Ancient History

About the major

A major in Ancient History invites you into the worlds of ancient Greece and Rome, using their myths, images, inscriptions, artefacts, written history and literature as evidence. You can study the ideas, politics and cultures of the Classical world by looking at political systems, religion, law, mythology, slavery, refugees, science and late antiquity. You can read (in translation) ancient epic, drama and poetry in its social and historical contexts and appreciate the impact of these works on later ages (including modern media). You will be encouraged to ask important questions about leadership, democracy and the rule of law, human rights, religions and the role of myths, poetry and story-telling in human communities. You will be inspired to think about how and why history is written.

Our world is full of the memories and monuments of Classical Greece and Rome. Many ideas and concepts that we value were developed–and debate–by communities whose similarities and differences from our own continue to be thought-provoking. Your major progresses from 1000 level units which lay a foundation for your future study by providing key training and skills, through to 2000 and 3000 level units which focus on developing your skills and treat particular themes or periods in detail. It is designed to equip you to understand the historical and cultural importance of the Classical world and to evaluate the legacy of that world today.

The major opens careers in government, law, policy, teaching, curating, tourism and the media among others.

Requirement for completion

A major in Ancient History requires 48 credit points from the Unit of Study table including:
(i) 12 credit points of 1000-level units
(ii) 12 credit points of 2000-level units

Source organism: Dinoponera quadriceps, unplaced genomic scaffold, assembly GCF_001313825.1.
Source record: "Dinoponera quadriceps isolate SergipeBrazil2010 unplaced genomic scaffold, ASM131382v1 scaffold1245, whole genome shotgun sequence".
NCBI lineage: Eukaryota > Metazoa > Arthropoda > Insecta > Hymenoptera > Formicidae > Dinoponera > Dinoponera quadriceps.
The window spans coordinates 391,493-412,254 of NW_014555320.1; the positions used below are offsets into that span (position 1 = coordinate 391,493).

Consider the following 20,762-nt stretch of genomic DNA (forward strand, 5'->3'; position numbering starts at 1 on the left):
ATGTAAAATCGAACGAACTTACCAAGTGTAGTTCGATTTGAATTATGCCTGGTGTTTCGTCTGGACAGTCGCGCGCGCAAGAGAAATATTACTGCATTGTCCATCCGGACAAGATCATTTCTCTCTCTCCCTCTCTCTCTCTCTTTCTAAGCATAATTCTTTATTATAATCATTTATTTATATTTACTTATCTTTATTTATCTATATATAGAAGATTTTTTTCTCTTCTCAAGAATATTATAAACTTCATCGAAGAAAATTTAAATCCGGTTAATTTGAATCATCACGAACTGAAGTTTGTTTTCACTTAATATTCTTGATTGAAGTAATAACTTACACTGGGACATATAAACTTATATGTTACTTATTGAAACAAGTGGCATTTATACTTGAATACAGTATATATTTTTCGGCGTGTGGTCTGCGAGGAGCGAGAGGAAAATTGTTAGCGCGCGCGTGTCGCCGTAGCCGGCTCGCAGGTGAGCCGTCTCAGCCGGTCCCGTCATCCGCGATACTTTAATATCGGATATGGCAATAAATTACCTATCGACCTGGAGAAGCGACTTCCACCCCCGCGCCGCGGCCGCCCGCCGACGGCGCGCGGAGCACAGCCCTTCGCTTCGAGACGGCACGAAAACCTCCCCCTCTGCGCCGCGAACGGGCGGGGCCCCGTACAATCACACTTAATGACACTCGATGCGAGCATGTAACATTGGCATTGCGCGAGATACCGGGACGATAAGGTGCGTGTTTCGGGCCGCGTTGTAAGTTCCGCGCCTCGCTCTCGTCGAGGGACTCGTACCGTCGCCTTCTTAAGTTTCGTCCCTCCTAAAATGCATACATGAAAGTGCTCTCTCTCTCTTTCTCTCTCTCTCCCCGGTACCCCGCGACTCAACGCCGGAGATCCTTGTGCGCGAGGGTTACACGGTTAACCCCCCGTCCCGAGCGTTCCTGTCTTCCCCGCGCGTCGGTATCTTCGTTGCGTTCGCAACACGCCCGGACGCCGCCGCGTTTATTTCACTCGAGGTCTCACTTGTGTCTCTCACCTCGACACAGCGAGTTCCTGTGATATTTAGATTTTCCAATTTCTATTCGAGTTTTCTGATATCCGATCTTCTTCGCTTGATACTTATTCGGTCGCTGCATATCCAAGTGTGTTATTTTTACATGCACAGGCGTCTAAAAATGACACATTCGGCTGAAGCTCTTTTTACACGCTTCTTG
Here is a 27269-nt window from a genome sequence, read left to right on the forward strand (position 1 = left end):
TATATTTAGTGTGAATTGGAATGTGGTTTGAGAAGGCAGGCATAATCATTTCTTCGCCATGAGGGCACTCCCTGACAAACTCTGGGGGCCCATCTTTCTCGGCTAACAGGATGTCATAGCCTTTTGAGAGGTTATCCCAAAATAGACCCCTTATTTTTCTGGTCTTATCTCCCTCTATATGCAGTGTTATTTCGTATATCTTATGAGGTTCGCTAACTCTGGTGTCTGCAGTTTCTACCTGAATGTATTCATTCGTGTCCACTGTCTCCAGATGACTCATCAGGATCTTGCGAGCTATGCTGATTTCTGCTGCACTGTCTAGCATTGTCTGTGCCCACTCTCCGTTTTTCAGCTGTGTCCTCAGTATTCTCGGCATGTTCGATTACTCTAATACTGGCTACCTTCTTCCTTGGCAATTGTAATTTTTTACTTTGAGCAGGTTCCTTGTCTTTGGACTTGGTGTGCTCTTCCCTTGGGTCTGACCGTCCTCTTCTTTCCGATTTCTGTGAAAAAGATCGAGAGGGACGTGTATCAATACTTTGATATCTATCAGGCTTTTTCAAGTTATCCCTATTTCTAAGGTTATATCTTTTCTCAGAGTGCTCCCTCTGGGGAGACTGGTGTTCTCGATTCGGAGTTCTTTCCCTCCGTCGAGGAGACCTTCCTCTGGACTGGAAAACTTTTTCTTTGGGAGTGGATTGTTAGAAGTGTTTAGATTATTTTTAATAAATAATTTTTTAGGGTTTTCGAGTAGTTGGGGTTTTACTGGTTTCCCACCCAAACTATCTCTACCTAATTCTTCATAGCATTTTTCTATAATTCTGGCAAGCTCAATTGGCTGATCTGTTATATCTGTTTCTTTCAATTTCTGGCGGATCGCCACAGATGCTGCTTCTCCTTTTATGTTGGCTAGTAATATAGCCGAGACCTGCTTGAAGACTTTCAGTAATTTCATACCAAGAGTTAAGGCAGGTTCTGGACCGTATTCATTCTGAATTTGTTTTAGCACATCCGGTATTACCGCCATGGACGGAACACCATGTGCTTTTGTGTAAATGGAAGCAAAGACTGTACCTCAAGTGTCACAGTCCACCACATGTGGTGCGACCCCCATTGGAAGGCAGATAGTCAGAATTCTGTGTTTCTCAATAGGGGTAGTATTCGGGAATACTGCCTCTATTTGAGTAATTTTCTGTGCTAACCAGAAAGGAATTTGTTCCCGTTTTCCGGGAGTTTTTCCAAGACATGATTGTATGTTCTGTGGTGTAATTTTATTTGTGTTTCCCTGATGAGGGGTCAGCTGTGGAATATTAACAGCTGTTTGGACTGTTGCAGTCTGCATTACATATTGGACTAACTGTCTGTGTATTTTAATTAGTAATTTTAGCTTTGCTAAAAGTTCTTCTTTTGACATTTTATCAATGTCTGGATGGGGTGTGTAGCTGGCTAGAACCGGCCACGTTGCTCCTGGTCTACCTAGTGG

(iii) 18 credit points of 3000-level units
(iv) 6 credit points of 3000-level Interdisciplinary Project units

A minor in Ancient History requires 36 credit points from this table including:
(i) 12 credit points of 1000-level units
(ii) 12 credit points of 2000-level units
(iii) 12 credit points of 3000-level units

First Year

At this level, students undertake two units that provide a foundation for your future studies in Ancient History. You will learn the general principles, methods of inquiry and foundational concepts of Ancient History, and working with primary evidence in the form of texts, epigraphic and numismatic material and archaeological and material culture, develop a basic proficiency in the forms of critical analysis of historical data, and problem solving through asking historical questions.

Second year

Units at this level build on the foundations of your first year. In the variety of 2000 level units on offer, you will examine complex disciplinary problems and work independently to research and analyse these problems in innovative ways. You will improve your ability to effectively and ethically communicate your knowledge, and to engage in informed and respectful disagreement. You will learn to use primary evidence effectively in the form of texts, epigraphic and numismatic material, iconography and material culture, including architecture and archaeological evidence. You will deepen your disciplinary expertise in historical and historiographical methods of inquiry and understand the principles of the ancient historian.

You will need to undertake a minimum of two units at this level to satisfy the requirements of a major or minor in Ancient History, but you are allowed to undertake more as general elective units in your degree.

Third year

Units at this level will instil in you an advanced understanding of the cultures and history of the ancient world, with a focus on the Greco-Roman world, and of the methods used by historians to study them. Demonstrating an understanding of the cultures, literatures, peoples and ideas of the ancient past, you will identify and analyse historical data, working with a wide range of primary materials form the ancient world. You will investigate the answers to historical and historiographical questions, applying the skills and knowledge of an ancient historical to issues encountered in an interdisciplinary context. You will demonstrate high-level skills in research, critical thinking and the analysis of complex historical problems, while exhibiting interpersonal and communication skills, professional ethics, cultural competence and the ability to work effectively in collaborative contexts.

Honours

Qualifying for honours
If you are considering an honours year in Ancient History, it is best to seek early advice on all the pathways open to you and the skills you will need to do your best.